Sadler Talks Stable Stars, Big Race Targets, Hollendorfer and Safety Measures

John Sadler | Breeders' Cup/Eclipse Sportswire


It was back in 1988 that John Sadler began his stake race winning spree at Del Mar, when the mild-mannered speedball Olympic Prospect took the then-$75,000 Bing Crosby H., prompting jockey Alex Solis afterwards to breathlessly exclaim, “I never rode a horse that fast in my life.”

When given this little factoid at his Del Mar barn one recent morning–a full 31 years after the event–Sadler assumed the look of someone who'd just been told that water wasn't wet. “I wouldn't think so–it's got to be before that,” he said of his inaugural Del Mar stake win, alluding to the successes he'd enjoyed at the track during his first 10 years with a trainer's license. “I remember winning some stakes that aren't here now.”

But true it is, and in the more than three decades since, Sadler has notched another 71 black-type victories at the track that put him clearly in the fourth spot on the all-time stakes-winning list there, behind the likes of Charlie Whittingham and Ron McAnally, and ahead of the likes of Bobby Frankel. Good company to keep, by any stretch.

Five of those wins have arrived this summer alone, during a slingshot start to the meet that includes a second consecutive victory in the GII San Diego H. for the strapping quarterback of a chestnut, Catalina Cruiser (Union Rags).

“Maybe he was showing some of the effects of his trip back east,” said Sadler, pointing to the 5-year-old's seasonal debut win in the GII True North S. at Belmont Park–in near track-record time, no less–as a possible explainer for why this year's victory had less of the scorched-earth imprint as last year's, when he gave the opposition a near seven-length drubbing.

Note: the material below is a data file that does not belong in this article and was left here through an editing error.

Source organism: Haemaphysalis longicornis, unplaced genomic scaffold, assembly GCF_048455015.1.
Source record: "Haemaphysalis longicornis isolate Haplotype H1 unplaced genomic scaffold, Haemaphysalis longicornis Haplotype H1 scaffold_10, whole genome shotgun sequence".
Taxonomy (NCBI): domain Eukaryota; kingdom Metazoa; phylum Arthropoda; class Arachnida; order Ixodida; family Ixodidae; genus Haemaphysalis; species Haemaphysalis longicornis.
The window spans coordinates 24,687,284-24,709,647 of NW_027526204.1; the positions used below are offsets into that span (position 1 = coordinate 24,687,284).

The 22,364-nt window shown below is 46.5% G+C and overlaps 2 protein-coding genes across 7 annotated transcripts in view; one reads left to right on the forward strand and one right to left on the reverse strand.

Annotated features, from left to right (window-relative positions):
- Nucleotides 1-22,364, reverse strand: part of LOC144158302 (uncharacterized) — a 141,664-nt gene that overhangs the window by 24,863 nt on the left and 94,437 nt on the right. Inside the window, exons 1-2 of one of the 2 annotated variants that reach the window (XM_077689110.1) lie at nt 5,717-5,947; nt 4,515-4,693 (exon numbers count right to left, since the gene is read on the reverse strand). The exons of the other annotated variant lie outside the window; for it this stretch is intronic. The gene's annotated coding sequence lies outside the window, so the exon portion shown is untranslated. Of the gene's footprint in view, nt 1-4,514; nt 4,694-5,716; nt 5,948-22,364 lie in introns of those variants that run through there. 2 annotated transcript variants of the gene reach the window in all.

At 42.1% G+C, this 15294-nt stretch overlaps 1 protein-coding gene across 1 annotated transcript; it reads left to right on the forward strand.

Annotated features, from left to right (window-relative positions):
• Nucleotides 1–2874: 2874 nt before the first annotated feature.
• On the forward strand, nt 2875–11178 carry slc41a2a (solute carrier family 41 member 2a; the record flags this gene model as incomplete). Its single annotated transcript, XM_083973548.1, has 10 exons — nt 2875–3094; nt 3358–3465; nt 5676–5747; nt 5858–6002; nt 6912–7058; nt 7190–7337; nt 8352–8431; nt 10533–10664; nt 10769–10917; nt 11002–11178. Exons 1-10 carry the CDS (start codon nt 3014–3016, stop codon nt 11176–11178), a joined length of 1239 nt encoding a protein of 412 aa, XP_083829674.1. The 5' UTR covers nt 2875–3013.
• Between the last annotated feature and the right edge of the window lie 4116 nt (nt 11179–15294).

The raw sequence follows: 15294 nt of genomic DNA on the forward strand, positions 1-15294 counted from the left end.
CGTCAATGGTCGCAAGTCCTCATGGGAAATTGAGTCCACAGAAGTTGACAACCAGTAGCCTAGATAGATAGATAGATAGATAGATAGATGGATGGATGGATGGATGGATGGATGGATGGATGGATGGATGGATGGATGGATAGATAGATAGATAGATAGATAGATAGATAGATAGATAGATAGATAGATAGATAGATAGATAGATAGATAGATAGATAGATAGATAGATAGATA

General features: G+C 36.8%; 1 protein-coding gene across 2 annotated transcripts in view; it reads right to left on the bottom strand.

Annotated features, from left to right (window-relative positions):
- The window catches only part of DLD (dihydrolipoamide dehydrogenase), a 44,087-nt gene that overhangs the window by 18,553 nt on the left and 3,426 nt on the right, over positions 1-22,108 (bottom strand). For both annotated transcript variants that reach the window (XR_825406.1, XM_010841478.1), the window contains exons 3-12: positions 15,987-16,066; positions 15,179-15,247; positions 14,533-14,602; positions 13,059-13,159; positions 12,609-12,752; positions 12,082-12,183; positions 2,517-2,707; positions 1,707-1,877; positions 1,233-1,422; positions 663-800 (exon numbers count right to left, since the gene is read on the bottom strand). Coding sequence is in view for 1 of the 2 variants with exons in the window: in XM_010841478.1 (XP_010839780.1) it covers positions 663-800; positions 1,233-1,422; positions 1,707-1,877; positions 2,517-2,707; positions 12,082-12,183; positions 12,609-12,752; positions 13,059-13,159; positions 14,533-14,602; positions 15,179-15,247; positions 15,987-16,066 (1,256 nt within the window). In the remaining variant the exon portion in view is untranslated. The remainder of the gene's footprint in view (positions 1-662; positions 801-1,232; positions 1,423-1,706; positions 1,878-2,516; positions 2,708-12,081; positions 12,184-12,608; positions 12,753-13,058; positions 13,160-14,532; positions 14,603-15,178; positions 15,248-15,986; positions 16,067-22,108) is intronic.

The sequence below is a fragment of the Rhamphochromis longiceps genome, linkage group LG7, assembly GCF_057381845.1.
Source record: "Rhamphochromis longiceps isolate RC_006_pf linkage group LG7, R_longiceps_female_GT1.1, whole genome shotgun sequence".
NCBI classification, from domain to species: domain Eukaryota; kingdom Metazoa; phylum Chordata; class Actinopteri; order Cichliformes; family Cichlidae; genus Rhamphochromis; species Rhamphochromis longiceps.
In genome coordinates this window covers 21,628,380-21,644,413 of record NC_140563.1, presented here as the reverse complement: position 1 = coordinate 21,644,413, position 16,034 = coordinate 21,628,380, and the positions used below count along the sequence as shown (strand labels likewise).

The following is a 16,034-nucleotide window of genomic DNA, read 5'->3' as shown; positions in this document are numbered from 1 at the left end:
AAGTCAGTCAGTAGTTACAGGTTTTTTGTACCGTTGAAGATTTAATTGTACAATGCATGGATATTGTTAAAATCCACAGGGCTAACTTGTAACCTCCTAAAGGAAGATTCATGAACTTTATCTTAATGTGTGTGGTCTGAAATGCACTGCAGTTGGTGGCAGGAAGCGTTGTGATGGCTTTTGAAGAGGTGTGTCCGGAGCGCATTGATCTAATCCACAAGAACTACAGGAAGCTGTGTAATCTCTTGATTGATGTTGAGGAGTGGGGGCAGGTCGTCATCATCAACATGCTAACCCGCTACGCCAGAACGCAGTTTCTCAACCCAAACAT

Nevertheless, Catalina Cruiser “had a good work [Saturday, going four furlongs in :48.20], and he's going to have another one next weekend, and then we're going to decide what race we're going to go in,” Sadler said. What race indeed, for Sadler pinpointed the GII Pat O'Brien S. at Del Mar (which he won last year), the GI Forego S. at Saratoga, or a possible tilt at the GI Pacific Classic, which the trainer annexed 12 months ago with future GI Breeders' Cup Classic champ, Accelerate.

While the 1 1/4-mile Pacific Classic might appear the most attractive target, Sadler is all too aware that the horse has yet to race further than 1 1/16 miles. The next seven days will prove crucial. “He'll have a long work next weekend and we'll see how it goes,” Sadler said. “He's a very good work horse, and I think it's more about whether I've really bounced him back from that East Coast trip. We'll just see how his energy is, see how the week goes.”

If Catalina Cruiser bypasses the Pacific Classic, his trainer has two more arrows pointed towards the race, including Campaign (Curlin), winner of the GII Cougar II H. early in the meet, and a definite for the Del Mar showpiece, Sadler said.

“[Campaign] was fourth in the [GI] Santa Anita H. with no pace, so, if he gets pace in front of him in the Pacific Classic, he's a dangerous horse because he has no problems with the distance,” he said. That the track is currently deep and slow can only play to the horse's strengths, Sadler added. “He's a real stayer.”

Another possible Pacific Classic contender is Higher Power (Medaglia d'Oro), recently second in the Wickerr S. on the turf. “He really trains good on the dirt. He's been on the grass his last two starts, but if he trains like we think he can, he might run in the Pacific Classic also,” he said.

“Essentially, I'm going with the Baffert position: we're going to see who's training best at the time and pick the race we want to go in,” Sadler added, about his cards-close-to-chest attitude towards the Pacific Classic. “We'll see how it goes.”

In contrast, Sadler has a much clearer itinerary in mind for Ollie's Candy (Candy Ride {Arg}), recent game winner of the GI Clement L. Hirsch S. in her third start for the trainer. Ollie's Candy was moved to Sadler's barn when her former handler, William Morey, was suspended 45 days by the California Horse Racing Board after his assistant was found guilty of administering a supplement called Blood Buffer to two horses on race day.